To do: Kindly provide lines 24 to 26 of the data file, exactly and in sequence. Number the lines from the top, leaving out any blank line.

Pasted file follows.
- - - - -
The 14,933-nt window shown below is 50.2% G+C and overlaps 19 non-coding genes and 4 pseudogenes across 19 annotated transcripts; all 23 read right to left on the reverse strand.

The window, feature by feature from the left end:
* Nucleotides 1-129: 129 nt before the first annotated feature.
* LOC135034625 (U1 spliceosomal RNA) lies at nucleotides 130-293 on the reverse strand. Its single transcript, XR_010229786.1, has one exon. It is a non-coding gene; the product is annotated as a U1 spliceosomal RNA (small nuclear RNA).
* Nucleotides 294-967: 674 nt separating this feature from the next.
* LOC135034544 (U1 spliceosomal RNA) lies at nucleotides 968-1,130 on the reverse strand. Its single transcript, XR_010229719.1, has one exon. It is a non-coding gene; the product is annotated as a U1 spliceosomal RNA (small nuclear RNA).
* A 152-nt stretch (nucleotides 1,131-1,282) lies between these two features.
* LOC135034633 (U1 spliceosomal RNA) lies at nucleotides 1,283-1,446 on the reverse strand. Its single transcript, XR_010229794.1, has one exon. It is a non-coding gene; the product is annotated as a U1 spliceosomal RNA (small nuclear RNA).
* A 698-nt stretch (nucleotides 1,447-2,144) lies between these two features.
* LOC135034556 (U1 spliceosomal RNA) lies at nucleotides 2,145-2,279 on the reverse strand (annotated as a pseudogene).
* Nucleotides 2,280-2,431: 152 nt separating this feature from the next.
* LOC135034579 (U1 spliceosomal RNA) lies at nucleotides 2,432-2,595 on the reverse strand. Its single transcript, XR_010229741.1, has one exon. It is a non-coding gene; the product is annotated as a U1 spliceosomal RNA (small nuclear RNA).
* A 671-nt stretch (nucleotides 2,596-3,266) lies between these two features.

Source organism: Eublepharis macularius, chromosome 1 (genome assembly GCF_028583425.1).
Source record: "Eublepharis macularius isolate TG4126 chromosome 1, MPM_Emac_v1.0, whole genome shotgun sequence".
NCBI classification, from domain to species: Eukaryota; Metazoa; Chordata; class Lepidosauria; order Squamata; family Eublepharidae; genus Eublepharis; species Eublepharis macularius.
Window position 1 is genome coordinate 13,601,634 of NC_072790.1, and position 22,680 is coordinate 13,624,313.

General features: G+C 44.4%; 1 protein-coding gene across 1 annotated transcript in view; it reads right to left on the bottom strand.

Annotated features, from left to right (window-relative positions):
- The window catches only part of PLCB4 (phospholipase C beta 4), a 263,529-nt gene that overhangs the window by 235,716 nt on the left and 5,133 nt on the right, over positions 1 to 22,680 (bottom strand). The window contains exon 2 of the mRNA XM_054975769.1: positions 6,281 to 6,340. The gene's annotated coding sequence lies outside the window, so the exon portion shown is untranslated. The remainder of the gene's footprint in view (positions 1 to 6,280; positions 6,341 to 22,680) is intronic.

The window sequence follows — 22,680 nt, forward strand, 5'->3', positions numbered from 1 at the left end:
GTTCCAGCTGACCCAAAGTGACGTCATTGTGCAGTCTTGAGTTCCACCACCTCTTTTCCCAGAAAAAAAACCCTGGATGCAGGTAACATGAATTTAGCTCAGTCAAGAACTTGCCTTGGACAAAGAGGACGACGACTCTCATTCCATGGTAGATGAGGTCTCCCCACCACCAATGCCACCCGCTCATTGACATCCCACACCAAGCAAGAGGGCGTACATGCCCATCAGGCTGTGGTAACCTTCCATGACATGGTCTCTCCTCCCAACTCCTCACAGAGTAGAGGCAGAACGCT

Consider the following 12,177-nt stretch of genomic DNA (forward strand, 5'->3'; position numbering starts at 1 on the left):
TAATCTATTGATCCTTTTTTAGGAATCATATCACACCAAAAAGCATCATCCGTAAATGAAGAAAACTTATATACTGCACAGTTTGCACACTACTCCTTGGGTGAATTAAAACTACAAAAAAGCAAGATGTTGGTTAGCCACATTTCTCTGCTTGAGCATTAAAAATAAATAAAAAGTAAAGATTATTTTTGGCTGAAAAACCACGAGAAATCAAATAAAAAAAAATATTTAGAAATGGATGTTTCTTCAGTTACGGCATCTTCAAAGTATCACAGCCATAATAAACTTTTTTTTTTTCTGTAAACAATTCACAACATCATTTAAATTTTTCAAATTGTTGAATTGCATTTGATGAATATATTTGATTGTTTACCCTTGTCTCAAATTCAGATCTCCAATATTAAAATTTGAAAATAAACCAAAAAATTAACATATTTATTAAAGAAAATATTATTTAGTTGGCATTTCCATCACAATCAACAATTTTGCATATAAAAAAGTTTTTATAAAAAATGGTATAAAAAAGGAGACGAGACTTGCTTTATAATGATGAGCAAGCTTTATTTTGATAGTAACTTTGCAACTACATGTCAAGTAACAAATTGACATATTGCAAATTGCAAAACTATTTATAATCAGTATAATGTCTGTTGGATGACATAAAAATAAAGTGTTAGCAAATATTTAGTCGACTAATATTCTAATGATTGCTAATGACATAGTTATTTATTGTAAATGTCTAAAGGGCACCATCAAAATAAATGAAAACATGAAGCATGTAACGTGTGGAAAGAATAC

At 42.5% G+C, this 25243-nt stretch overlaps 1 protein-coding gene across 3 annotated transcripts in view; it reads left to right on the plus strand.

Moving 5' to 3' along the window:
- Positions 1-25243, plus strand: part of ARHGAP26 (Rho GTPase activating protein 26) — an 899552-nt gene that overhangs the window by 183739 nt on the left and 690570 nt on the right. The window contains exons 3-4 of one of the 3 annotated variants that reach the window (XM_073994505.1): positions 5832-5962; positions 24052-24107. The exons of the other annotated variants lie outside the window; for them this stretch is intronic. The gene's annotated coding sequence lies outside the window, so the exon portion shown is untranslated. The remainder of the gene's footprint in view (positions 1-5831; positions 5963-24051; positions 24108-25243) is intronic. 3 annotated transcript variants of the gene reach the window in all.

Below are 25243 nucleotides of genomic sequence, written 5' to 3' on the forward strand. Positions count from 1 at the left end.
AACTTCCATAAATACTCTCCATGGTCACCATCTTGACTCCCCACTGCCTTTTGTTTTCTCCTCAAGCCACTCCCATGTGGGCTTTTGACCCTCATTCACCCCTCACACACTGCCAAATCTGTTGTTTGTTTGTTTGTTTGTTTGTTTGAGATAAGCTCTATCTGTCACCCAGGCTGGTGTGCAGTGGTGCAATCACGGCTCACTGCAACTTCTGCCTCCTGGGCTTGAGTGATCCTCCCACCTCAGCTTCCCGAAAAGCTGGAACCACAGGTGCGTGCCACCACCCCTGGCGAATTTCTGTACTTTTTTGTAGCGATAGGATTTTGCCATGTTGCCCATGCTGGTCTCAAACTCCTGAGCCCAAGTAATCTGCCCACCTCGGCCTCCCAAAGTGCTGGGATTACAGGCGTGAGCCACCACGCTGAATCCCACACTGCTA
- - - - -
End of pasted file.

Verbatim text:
TAATCTATTGATCCTTTTTTAGGAATCATATCACACCAAAAAGCATCATCCGTAAATGAAGAAAACTTATATACTGCACAGTTTGCACACTACTCCTTGGGTGAATTAAAACTACAAAAAAGCAAGATGTTGGTTAGCCACATTTCTCTGCTTGAGCATTAAAAATAAATAAAAAGTAAAGATTATTTTTGGCTGAAAAACCACGAGAAATCAAATAAAAAAAAATATTTAGAAATGGATGTTTCTTCAGTTACGGCATCTTCAAAGTATCACAGCCATAATAAACTTTTTTTTTTTCTGTAAACAATTCACAACATCATTTAAATTTTTCAAATTGTTGAATTGCATTTGATGAATATATTTGATTGTTTACCCTTGTCTCAAATTCAGATCTCCAATATTAAAATTTGAAAATAAACCAAAAAATTAACATATTTATTAAAGAAAATATTATTTAGTTGGCATTTCCATCACAATCAACAATTTTGCATATAAAAAAGTTTTTATAAAAAATGGTATAAAAAAGGAGACGAGACTTGCTTTATAATGATGAGCAAGCTTTATTTTGATAGTAACTTTGCAACTACATGTCAAGTAACAAATTGACATATTGCAAATTGCAAAACTATTTATAATCAGTATAATGTCTGTTGGATGACATAAAAATAAAGTGTTAGCAAATATTTAGTCGACTAATATTCTAATGATTGCTAATGACATAGTTATTTATTGTAAATGTCTAAAGGGCACCATCAAAATAAATGAAAACATGAAGCATGTAACGTGTGGAAAGAATAC

At 42.5% G+C, this 25243-nt stretch overlaps 1 protein-coding gene across 3 annotated transcripts in view; it reads left to right on the plus strand.

Moving 5' to 3' along the window: